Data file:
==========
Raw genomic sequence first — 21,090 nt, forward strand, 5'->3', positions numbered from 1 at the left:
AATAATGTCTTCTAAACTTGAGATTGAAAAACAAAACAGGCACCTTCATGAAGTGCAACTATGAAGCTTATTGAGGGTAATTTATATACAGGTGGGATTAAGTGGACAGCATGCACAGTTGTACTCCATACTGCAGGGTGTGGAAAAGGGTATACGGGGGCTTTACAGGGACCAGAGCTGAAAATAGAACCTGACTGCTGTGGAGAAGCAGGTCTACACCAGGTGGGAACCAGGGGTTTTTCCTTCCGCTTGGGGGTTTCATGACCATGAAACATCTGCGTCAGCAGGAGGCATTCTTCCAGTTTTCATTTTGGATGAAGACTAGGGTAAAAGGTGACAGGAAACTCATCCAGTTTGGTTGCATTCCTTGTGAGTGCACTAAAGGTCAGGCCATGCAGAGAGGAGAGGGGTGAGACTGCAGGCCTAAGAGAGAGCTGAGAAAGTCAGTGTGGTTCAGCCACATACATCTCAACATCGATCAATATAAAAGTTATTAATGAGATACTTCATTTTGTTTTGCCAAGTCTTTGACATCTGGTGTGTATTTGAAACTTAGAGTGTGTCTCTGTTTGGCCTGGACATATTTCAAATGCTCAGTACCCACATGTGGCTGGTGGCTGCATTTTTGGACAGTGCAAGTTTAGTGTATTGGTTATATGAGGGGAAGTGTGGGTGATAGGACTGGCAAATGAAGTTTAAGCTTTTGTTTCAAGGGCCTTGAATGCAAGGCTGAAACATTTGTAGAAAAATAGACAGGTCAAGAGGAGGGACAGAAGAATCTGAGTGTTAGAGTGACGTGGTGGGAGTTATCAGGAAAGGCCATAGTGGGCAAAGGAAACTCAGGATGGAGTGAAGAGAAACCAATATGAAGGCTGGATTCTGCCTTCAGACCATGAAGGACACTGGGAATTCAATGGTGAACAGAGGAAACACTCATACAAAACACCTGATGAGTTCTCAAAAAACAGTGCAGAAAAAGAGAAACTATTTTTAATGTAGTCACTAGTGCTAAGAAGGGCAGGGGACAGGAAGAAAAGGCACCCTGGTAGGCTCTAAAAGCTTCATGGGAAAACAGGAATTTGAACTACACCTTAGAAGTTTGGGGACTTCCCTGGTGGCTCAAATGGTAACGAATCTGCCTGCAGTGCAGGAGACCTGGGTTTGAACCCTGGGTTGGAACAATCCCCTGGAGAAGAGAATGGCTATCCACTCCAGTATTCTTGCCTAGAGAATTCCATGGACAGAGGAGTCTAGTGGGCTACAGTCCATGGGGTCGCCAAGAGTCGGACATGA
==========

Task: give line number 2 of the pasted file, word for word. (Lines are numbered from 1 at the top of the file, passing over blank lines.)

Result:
AATAATGTCTTCTAAACTTGAGATTGAAAAACAAAACAGGCACCTTCATGAAGTGCAACTATGAAGCTTATTGAGGGTAATTTATATACAGGTGGGATTAAGTGGACAGCATGCACAGTTGTACTCCATACTGCAGGGTGTGGAAAAGGGTATACGGGGGCTTTACAGGGACCAGAGCTGAAAATAGAACCTGACTGCTGTGGAGAAGCAGGTCTACACCAGGTGGGAACCAGGGGTTTTTCCTTCCGCTTGGGGGTTTCATGACCATGAAACATCTGCGTCAGCAGGAGGCATTCTTCCAGTTTTCATTTTGGATGAAGACTAGGGTAAAAGGTGACAGGAAACTCATCCAGTTTGGTTGCATTCCTTGTGAGTGCACTAAAGGTCAGGCCATGCAGAGAGGAGAGGGGTGAGACTGCAGGCCTAAGAGAGAGCTGAGAAAGTCAGTGTGGTTCAGCCACATACATCTCAACATCGATCAATATAAAAGTTATTAATGAGATACTTCATTTTGTTTTGCCAAGTCTTTGACATCTGGTGTGTATTTGAAACTTAGAGTGTGTCTCTGTTTGGCCTGGACATATTTCAAATGCTCAGTACCCACATGTGGCTGGTGGCTGCATTTTTGGACAGTGCAAGTTTAGTGTATTGGTTATATGAGGGGAAGTGTGGGTGATAGGACTGGCAAATGAAGTTTAAGCTTTTGTTTCAAGGGCCTTGAATGCAAGGCTGAAACATTTGTAGAAAAATAGACAGGTCAAGAGGAGGGACAGAAGAATCTGAGTGTTAGAGTGACGTGGTGGGAGTTATCAGGAAAGGCCATAGTGGGCAAAGGAAACTCAGGATGGAGTGAAGAGAAACCAATATGAAGGCTGGATTCTGCCTTCAGACCATGAAGGACACTGGGAATTCAATGGTGAACAGAGGAAACACTCATACAAAACACCTGATGAGTTCTCAAAAAACAGTGCAGAAAAAGAGAAACTATTTTTAATGTAGTCACTAGTGCTAAGAAGGGCAGGGGACAGGAAGAAAAGGCACCCTGGTAGGCTCTAAAAGCTTCATGGGAAAACAGGAATTTGAACTACACCTTAGAAGTTTGGGGACTTCCCTGGTGGCTCAAATGGTAACGAATCTGCCTGCAGTGCAGGAGACCTGGGTTTGAACCCTGGGTTGGAACAATCCCCTGGAGAAGAGAATGGCTATCCACTCCAGTATTCTTGCCTAGAGAATTCCATGGACAGAGGAGTCTAGTGGGCTACAGTCCATGGGGTCGCCAAGAGTCGGACATGA